Steroid Abuse and Mental Health adolescent athletes ;
Recently, at an event organized by National Physical Trainer Association (NATA) a health concern mental school athletes was put under discussion. Since then, coaches and trainers have been taking this into account. Some have been working with mental health staff on their campuses, while others have admitted to being more aware of the mental health of their athletes.
However, some coaches admit that it is difficult to detect mental health problems because they only see students for a small part of the day and the time spent doing an activity that students enjoy.
Timothy Neal, assistant athletics sports medicine at the University of Syracuse Director, recently a working group chaired NATA to help develop a plan to recognize and refer to college athletes therapists and psychologists in the countryside. He admitted that the athlete has unique triggers that are not common to non-athletes in college. However, he also indicated that athletes in high school are presented with a different mental landscape as they are still being developed and require different levels of support.
Brian Hainline, medical director of the National Collegiate Athletic Association (NCAA), reported in an article in USA Today that mental health of athletes is a serious problem, and psycho-education is a key to keeping healthy young athletes component.
One of the mental health concerns among many athletes in high school and college relationship is the use of steroids. According to National Institute on Drug Abuse , five to twelve percent of male high school students and one percent of female high school students have used the drug before their senior year. More information about adolescents and treatment of steroid abuse now .
Steroids are sometimes described as anabolic, ie muscle building, or androgen, which means an increase of male sexual characteristics. The full name of this drug are androgenic anabolic steroids, sometimes abbreviated as AAS. Steroids are drugs that mimic the male sex hormone testosterone, such as promoting cell growth, particularly in the muscles, and improving certain male characteristics.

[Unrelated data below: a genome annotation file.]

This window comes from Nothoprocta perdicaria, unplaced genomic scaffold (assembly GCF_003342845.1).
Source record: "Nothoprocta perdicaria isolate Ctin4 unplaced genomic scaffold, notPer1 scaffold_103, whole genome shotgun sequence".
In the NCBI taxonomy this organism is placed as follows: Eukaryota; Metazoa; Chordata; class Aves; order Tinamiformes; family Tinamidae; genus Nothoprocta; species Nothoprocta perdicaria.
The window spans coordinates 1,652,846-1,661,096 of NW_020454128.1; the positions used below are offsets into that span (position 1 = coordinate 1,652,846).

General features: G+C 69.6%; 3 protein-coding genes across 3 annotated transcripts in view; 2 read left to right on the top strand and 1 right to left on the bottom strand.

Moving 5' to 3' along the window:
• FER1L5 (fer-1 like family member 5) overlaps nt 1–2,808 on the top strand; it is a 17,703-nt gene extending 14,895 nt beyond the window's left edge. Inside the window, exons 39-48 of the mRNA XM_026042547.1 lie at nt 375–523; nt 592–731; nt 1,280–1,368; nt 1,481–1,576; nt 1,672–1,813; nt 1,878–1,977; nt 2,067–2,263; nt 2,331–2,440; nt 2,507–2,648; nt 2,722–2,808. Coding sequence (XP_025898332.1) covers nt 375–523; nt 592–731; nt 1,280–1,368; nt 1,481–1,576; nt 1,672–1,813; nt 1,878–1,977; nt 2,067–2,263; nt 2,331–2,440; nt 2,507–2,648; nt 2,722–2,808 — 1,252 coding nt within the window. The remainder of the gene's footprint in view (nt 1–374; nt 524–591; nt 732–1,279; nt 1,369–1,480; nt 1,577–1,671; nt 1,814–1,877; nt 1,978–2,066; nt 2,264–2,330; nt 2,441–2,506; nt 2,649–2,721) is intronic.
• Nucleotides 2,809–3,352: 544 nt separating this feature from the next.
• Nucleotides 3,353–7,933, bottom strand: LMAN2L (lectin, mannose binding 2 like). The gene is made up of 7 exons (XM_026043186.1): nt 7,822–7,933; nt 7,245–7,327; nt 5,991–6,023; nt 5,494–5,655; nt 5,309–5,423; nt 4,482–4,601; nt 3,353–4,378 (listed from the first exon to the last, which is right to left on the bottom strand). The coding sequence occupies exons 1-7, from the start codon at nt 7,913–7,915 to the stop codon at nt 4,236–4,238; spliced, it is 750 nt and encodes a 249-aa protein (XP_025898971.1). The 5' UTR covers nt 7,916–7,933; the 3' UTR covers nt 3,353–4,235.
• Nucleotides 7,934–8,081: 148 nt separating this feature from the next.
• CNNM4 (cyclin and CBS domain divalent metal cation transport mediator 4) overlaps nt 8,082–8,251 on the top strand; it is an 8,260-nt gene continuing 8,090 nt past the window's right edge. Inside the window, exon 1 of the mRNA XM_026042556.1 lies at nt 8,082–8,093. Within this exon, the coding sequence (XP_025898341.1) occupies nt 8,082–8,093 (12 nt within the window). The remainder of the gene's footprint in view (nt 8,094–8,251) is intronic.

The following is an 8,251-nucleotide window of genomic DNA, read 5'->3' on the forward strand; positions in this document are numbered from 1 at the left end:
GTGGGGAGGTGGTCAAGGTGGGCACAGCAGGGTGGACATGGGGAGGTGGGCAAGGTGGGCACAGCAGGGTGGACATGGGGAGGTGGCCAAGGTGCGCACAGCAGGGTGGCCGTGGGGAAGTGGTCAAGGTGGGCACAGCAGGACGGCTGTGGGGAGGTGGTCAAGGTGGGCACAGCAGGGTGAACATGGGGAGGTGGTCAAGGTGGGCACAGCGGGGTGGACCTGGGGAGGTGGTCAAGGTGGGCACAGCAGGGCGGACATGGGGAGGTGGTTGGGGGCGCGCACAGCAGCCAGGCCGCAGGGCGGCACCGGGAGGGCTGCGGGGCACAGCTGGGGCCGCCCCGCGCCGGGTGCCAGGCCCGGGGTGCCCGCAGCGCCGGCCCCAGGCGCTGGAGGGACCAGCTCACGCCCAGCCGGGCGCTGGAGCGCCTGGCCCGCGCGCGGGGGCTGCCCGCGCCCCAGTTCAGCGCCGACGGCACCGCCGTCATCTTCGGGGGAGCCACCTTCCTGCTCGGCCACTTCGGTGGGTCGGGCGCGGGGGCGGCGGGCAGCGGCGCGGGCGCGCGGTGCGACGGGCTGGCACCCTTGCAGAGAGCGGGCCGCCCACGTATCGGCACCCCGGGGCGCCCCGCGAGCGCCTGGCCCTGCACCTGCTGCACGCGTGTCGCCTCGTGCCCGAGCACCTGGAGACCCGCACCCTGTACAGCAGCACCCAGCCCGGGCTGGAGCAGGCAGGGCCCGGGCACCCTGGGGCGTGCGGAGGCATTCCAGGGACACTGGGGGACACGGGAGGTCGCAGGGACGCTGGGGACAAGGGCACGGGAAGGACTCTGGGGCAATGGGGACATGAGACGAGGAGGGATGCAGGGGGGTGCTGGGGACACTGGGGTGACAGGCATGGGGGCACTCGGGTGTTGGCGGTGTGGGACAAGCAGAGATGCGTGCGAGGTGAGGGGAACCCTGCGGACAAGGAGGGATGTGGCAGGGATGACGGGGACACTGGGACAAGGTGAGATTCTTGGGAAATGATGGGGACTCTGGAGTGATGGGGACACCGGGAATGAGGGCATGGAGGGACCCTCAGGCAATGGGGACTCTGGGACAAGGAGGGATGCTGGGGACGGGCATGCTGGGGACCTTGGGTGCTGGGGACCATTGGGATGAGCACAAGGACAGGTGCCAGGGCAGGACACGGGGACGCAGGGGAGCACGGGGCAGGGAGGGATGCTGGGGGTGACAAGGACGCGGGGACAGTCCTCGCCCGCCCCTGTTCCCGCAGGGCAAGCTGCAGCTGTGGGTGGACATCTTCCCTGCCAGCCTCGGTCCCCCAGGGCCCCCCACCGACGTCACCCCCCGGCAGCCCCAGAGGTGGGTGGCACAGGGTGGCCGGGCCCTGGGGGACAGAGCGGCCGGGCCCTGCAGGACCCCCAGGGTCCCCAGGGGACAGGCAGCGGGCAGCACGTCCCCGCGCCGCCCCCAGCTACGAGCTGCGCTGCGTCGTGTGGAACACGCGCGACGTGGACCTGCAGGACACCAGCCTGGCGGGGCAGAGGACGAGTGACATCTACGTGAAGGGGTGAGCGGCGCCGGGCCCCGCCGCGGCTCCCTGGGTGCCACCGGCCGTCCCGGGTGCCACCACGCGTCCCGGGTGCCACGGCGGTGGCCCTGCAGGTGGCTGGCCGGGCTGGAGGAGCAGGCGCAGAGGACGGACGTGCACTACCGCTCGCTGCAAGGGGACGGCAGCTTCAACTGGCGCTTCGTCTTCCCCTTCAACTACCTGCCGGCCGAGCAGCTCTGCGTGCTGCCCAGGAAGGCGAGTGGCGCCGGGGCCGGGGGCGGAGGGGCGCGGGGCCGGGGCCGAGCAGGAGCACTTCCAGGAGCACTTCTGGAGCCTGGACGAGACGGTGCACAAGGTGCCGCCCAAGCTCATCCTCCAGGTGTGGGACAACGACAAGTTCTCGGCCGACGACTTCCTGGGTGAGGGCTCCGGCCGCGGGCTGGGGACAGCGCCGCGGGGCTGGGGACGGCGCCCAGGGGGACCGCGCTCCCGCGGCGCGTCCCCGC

Sometimes steroids are legally prescribed to treat conditions such as delayed puberty or when certain diseases lead to lean muscle mass, such as cancer or AIDS. However, athletes, athletes and others who want to develop their physical appearance can easily abuse the drug.
Steroids can either be taken orally or injected directly into the muscles. Others can be applied to the skin as a cream or gel. When drug abuse, teens can take doses 10 to 100 times higher than the doses prescribed medically. By taking the drug, the effects can be serious, especially in developing organs of adolescents. Adverse effects of steroid use include fertility problems, impotence, high blood pressure and cholesterol, and heart and liver defects. Teenage boys may experience their testicles shrink and growth in breast tissue, while adolescents may experience irregular menstrual cycles and growth of facial and body hair. Both sexes can experience acne, mood swings and aggression.
Because of the dangers of depression and suicide attempts, adolescent treatment to stop an addiction to steroids would be comprehensive and multifaceted. Treatment may include individual and group therapy, medical care, classes anger management, family counseling and ongoing attention to ensure long-term, lasting recovery. Presumably, this would imply that a teenager attends a rehabilitation center he or she could focus on treatment and recovery.
However, the mental health of athletes, whether an addiction to steroids present is clearly gaining attention among national organizations related to sports, for good reason.
Mihoces, G. (March 10, 2014). “Focus on the mental health of young athletes from college.” USA Nowadays. Retrieved March 21, 2014, compared http://www.usatoday.com/story/sports/2014/03/10/mental-health-issues-youth-high-school-college-athletes/6271157/
By Robert Hunt
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